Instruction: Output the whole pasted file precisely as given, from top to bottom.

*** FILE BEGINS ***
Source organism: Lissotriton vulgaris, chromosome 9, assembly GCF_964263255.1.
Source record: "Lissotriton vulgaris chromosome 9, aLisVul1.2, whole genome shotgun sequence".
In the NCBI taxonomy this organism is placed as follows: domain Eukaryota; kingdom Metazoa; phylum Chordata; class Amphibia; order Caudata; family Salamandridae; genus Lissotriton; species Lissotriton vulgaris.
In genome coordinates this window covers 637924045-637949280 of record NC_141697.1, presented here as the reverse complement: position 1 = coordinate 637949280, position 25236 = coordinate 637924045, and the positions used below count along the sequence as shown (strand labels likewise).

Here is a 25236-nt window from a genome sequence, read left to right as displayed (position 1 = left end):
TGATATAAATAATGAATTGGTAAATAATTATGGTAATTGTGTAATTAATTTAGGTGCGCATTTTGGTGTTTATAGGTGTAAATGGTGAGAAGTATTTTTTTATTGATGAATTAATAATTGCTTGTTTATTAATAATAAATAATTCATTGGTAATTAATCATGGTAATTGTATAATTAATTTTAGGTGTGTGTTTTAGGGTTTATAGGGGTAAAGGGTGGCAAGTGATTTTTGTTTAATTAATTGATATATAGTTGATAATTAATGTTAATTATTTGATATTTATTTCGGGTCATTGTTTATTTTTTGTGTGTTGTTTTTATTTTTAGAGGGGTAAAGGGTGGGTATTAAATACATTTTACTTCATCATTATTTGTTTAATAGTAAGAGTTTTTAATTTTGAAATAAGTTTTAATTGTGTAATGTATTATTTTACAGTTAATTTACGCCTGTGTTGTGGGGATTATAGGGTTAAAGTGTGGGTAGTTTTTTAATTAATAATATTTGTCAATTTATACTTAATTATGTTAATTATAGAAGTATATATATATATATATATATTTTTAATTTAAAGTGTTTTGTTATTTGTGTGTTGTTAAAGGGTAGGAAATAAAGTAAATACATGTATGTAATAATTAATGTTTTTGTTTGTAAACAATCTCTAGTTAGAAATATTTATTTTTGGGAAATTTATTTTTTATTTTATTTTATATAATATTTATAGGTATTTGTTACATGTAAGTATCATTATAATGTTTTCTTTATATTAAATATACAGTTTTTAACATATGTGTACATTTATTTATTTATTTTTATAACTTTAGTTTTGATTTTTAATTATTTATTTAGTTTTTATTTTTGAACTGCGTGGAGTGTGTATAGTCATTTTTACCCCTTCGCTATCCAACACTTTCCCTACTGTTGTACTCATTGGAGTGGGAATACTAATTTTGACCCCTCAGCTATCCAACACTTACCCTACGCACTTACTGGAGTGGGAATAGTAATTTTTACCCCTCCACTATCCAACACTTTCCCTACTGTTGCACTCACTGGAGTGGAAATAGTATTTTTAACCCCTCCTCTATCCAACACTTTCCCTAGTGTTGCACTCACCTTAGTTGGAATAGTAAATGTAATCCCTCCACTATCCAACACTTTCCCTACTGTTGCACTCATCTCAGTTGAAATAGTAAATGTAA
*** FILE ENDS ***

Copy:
Source organism: Lissotriton vulgaris, chromosome 9, assembly GCF_964263255.1.
Source record: "Lissotriton vulgaris chromosome 9, aLisVul1.2, whole genome shotgun sequence".
In the NCBI taxonomy this organism is placed as follows: domain Eukaryota; kingdom Metazoa; phylum Chordata; class Amphibia; order Caudata; family Salamandridae; genus Lissotriton; species Lissotriton vulgaris.
In genome coordinates this window covers 637924045-637949280 of record NC_141697.1, presented here as the reverse complement: position 1 = coordinate 637949280, position 25236 = coordinate 637924045, and the positions used below count along the sequence as shown (strand labels likewise).

Here is a 25236-nt window from a genome sequence, read left to right as displayed (position 1 = left end):
TGATATAAATAATGAATTGGTAAATAATTATGGTAATTGTGTAATTAATTTAGGTGCGCATTTTGGTGTTTATAGGTGTAAATGGTGAGAAGTATTTTTTTATTGATGAATTAATAATTGCTTGTTTATTAATAATAAATAATTCATTGGTAATTAATCATGGTAATTGTATAATTAATTTTAGGTGTGTGTTTTAGGGTTTATAGGGGTAAAGGGTGGCAAGTGATTTTTGTTTAATTAATTGATATATAGTTGATAATTAATGTTAATTATTTGATATTTATTTCGGGTCATTGTTTATTTTTTGTGTGTTGTTTTTATTTTTAGAGGGGTAAAGGGTGGGTATTAAATACATTTTACTTCATCATTATTTGTTTAATAGTAAGAGTTTTTAATTTTGAAATAAGTTTTAATTGTGTAATGTATTATTTTACAGTTAATTTACGCCTGTGTTGTGGGGATTATAGGGTTAAAGTGTGGGTAGTTTTTTAATTAATAATATTTGTCAATTTATACTTAATTATGTTAATTATAGAAGTATATATATATATATATATATTTTTAATTTAAAGTGTTTTGTTATTTGTGTGTTGTTAAAGGGTAGGAAATAAAGTAAATACATGTATGTAATAATTAATGTTTTTGTTTGTAAACAATCTCTAGTTAGAAATATTTATTTTTGGGAAATTTATTTTTTATTTTATTTTATATAATATTTATAGGTATTTGTTACATGTAAGTATCATTATAATGTTTTCTTTATATTAAATATACAGTTTTTAACATATGTGTACATTTATTTATTTATTTTTATAACTTTAGTTTTGATTTTTAATTATTTATTTAGTTTTTATTTTTGAACTGCGTGGAGTGTGTATAGTCATTTTTACCCCTTCGCTATCCAACACTTTCCCTACTGTTGTACTCATTGGAGTGGGAATACTAATTTTGACCCCTCAGCTATCCAACACTTACCCTACGCACTTACTGGAGTGGGAATAGTAATTTTTACCCCTCCACTATCCAACACTTTCCCTACTGTTGCACTCACTGGAGTGGAAATAGTATTTTTAACCCCTCCTCTATCCAACACTTTCCCTAGTGTTGCACTCACCTTAGTTGGAATAGTAAATGTAATCCCTCCACTATCCAACACTTTCCCTACTGTTGCACTCATCTCAGTTGAAATAGTAAATGTAA